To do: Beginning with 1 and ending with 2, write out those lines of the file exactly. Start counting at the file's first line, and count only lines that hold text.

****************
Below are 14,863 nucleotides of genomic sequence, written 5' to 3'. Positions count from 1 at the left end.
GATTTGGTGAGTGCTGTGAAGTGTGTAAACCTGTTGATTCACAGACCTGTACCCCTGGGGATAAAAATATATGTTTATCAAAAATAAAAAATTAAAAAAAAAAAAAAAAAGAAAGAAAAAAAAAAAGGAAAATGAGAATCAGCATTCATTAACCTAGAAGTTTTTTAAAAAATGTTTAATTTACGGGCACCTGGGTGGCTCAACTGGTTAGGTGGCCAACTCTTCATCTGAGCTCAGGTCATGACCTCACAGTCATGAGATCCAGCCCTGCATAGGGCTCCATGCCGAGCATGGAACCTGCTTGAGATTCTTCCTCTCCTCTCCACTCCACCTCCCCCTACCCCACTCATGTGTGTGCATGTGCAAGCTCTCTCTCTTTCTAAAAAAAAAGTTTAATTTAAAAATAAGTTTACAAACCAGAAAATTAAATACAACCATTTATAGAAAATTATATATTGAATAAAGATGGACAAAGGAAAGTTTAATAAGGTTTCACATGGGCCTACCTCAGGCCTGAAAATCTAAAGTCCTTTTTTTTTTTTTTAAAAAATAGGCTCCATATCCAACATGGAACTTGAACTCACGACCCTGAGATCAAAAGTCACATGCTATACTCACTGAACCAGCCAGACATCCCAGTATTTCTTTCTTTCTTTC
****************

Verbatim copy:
Below are 14,863 nucleotides of genomic sequence, written 5' to 3'. Positions count from 1 at the left end.
GATTTGGTGAGTGCTGTGAAGTGTGTAAACCTGTTGATTCACAGACCTGTACCCCTGGGGATAAAAATATATGTTTATCAAAAATAAAAAATTAAAAAAAAAAAAAAAAAGAAAGAAAAAAAAAAAGGAAAATGAGAATCAGCATTCATTAACCTAGAAGTTTTTTAAAAAATGTTTAATTTACGGGCACCTGGGTGGCTCAACTGGTTAGGTGGCCAACTCTTCATCTGAGCTCAGGTCATGACCTCACAGTCATGAGATCCAGCCCTGCATAGGGCTCCATGCCGAGCATGGAACCTGCTTGAGATTCTTCCTCTCCTCTCCACTCCACCTCCCCCTACCCCACTCATGTGTGTGCATGTGCAAGCTCTCTCTCTTTCTAAAAAAAAAGTTTAATTTAAAAATAAGTTTACAAACCAGAAAATTAAATACAACCATTTATAGAAAATTATATATTGAATAAAGATGGACAAAGGAAAGTTTAATAAGGTTTCACATGGGCCTACCTCAGGCCTGAAAATCTAAAGTCCTTTTTTTTTTTTTTAAAAAATAGGCTCCATATCCAACATGGAACTTGAACTCACGACCCTGAGATCAAAAGTCACATGCTATACTCACTGAACCAGCCAGACATCCCAGTATTTCTTTCTTTCTTTC